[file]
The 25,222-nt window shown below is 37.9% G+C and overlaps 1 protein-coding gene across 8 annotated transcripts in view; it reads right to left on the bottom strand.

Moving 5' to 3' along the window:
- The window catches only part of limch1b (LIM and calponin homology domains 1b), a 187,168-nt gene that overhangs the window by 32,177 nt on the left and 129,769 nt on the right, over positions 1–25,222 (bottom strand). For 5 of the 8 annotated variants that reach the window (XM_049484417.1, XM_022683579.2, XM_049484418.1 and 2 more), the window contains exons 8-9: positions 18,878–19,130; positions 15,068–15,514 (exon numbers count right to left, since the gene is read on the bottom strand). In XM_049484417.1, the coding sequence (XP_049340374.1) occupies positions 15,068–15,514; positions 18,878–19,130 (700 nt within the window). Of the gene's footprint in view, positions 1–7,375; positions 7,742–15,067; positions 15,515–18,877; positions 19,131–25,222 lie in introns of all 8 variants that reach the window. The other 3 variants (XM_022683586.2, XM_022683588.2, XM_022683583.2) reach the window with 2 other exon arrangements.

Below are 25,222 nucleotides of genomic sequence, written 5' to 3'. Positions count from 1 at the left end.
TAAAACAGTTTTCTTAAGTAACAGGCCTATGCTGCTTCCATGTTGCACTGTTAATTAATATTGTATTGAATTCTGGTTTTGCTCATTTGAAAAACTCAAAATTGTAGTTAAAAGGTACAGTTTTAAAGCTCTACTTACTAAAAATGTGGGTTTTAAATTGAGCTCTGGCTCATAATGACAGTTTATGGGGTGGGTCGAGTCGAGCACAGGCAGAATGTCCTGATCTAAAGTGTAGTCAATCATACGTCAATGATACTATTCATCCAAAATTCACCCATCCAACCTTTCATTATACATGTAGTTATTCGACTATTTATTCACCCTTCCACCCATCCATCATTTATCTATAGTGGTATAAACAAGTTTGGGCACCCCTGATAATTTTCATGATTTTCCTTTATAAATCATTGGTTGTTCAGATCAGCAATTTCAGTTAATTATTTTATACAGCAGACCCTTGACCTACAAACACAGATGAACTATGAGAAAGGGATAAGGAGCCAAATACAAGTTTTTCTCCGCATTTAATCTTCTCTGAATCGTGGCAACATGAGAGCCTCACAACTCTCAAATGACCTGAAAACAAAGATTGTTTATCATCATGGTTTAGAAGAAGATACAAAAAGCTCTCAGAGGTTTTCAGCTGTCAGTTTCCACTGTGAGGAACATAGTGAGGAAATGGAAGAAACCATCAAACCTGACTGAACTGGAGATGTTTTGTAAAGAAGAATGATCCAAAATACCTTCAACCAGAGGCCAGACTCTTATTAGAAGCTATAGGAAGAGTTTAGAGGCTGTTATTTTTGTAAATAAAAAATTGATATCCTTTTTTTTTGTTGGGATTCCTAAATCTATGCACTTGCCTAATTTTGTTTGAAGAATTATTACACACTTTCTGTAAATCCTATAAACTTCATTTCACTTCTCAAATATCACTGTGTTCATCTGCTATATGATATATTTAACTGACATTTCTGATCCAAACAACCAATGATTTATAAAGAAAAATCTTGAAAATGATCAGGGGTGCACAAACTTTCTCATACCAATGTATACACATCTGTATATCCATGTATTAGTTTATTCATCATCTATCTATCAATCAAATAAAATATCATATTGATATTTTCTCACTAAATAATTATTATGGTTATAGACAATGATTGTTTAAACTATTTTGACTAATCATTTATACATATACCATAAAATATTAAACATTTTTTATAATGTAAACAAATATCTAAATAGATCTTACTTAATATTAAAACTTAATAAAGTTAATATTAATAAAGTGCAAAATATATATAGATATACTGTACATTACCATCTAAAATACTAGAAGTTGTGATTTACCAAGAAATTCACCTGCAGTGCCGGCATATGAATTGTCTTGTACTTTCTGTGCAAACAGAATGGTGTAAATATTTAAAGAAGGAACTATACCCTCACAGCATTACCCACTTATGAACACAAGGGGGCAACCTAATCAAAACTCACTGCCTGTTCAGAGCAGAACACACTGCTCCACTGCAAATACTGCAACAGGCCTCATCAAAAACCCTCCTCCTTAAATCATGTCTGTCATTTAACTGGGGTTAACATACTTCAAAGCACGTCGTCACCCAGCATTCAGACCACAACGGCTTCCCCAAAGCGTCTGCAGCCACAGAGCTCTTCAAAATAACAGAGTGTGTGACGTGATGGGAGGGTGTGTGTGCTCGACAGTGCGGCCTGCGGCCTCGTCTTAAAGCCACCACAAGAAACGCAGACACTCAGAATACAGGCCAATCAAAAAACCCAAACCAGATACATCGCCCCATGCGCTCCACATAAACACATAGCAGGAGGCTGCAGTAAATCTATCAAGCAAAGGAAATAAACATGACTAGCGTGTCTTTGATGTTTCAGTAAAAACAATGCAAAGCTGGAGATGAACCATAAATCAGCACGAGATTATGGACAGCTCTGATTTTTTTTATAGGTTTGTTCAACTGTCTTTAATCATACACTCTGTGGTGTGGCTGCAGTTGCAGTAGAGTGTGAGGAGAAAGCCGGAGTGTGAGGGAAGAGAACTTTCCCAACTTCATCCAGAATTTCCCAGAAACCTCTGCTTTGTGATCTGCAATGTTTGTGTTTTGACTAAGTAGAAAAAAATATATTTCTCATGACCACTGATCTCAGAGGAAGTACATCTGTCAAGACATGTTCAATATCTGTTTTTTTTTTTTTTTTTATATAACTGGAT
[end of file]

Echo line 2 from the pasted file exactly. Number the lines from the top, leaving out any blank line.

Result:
Moving 5' to 3' along the window: